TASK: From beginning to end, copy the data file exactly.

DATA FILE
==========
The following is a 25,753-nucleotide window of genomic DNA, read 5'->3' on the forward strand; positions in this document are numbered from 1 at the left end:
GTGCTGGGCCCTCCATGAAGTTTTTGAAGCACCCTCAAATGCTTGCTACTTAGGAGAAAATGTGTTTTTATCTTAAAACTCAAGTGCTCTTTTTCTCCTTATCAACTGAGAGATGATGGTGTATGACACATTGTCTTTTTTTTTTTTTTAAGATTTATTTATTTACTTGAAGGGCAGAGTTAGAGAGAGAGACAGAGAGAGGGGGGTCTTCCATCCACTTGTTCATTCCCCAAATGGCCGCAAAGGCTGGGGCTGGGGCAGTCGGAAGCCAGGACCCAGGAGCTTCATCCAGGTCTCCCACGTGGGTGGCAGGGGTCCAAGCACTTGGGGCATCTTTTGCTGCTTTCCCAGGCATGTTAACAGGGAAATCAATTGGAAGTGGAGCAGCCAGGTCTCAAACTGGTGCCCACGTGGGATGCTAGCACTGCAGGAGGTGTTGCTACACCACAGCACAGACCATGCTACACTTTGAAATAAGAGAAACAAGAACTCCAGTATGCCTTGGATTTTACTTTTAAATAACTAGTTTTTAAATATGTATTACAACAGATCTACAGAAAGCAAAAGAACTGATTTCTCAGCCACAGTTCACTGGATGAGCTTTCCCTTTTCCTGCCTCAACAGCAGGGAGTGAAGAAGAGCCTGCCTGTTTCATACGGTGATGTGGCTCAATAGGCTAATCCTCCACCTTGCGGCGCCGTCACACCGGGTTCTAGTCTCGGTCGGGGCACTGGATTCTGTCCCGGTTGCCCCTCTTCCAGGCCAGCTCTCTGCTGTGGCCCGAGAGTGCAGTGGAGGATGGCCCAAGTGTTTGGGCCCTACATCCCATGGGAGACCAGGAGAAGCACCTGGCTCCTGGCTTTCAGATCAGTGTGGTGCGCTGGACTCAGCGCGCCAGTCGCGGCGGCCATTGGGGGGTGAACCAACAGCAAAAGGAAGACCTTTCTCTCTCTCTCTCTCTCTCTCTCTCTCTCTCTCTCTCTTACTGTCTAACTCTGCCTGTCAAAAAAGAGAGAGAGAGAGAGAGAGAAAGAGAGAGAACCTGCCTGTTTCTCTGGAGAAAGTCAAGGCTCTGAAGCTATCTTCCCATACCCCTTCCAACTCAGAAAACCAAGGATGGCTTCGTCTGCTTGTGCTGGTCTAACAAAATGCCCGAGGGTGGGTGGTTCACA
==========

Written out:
The following is a 25,753-nucleotide window of genomic DNA, read 5'->3' on the forward strand; positions in this document are numbered from 1 at the left end:
GTGCTGGGCCCTCCATGAAGTTTTTGAAGCACCCTCAAATGCTTGCTACTTAGGAGAAAATGTGTTTTTATCTTAAAACTCAAGTGCTCTTTTTCTCCTTATCAACTGAGAGATGATGGTGTATGACACATTGTCTTTTTTTTTTTTTTAAGATTTATTTATTTACTTGAAGGGCAGAGTTAGAGAGAGAGACAGAGAGAGGGGGGTCTTCCATCCACTTGTTCATTCCCCAAATGGCCGCAAAGGCTGGGGCTGGGGCAGTCGGAAGCCAGGACCCAGGAGCTTCATCCAGGTCTCCCACGTGGGTGGCAGGGGTCCAAGCACTTGGGGCATCTTTTGCTGCTTTCCCAGGCATGTTAACAGGGAAATCAATTGGAAGTGGAGCAGCCAGGTCTCAAACTGGTGCCCACGTGGGATGCTAGCACTGCAGGAGGTGTTGCTACACCACAGCACAGACCATGCTACACTTTGAAATAAGAGAAACAAGAACTCCAGTATGCCTTGGATTTTACTTTTAAATAACTAGTTTTTAAATATGTATTACAACAGATCTACAGAAAGCAAAAGAACTGATTTCTCAGCCACAGTTCACTGGATGAGCTTTCCCTTTTCCTGCCTCAACAGCAGGGAGTGAAGAAGAGCCTGCCTGTTTCATACGGTGATGTGGCTCAATAGGCTAATCCTCCACCTTGCGGCGCCGTCACACCGGGTTCTAGTCTCGGTCGGGGCACTGGATTCTGTCCCGGTTGCCCCTCTTCCAGGCCAGCTCTCTGCTGTGGCCCGAGAGTGCAGTGGAGGATGGCCCAAGTGTTTGGGCCCTACATCCCATGGGAGACCAGGAGAAGCACCTGGCTCCTGGCTTTCAGATCAGTGTGGTGCGCTGGACTCAGCGCGCCAGTCGCGGCGGCCATTGGGGGGTGAACCAACAGCAAAAGGAAGACCTTTCTCTCTCTCTCTCTCTCTCTCTCTCTCTCTCTCTCTCTTACTGTCTAACTCTGCCTGTCAAAAAAGAGAGAGAGAGAGAGAGAGAAAGAGAGAGAACCTGCCTGTTTCTCTGGAGAAAGTCAAGGCTCTGAAGCTATCTTCCCATACCCCTTCCAACTCAGAAAACCAAGGATGGCTTCGTCTGCTTGTGCTGGTCTAACAAAATGCCCGAGGGTGGGTGGTTCACA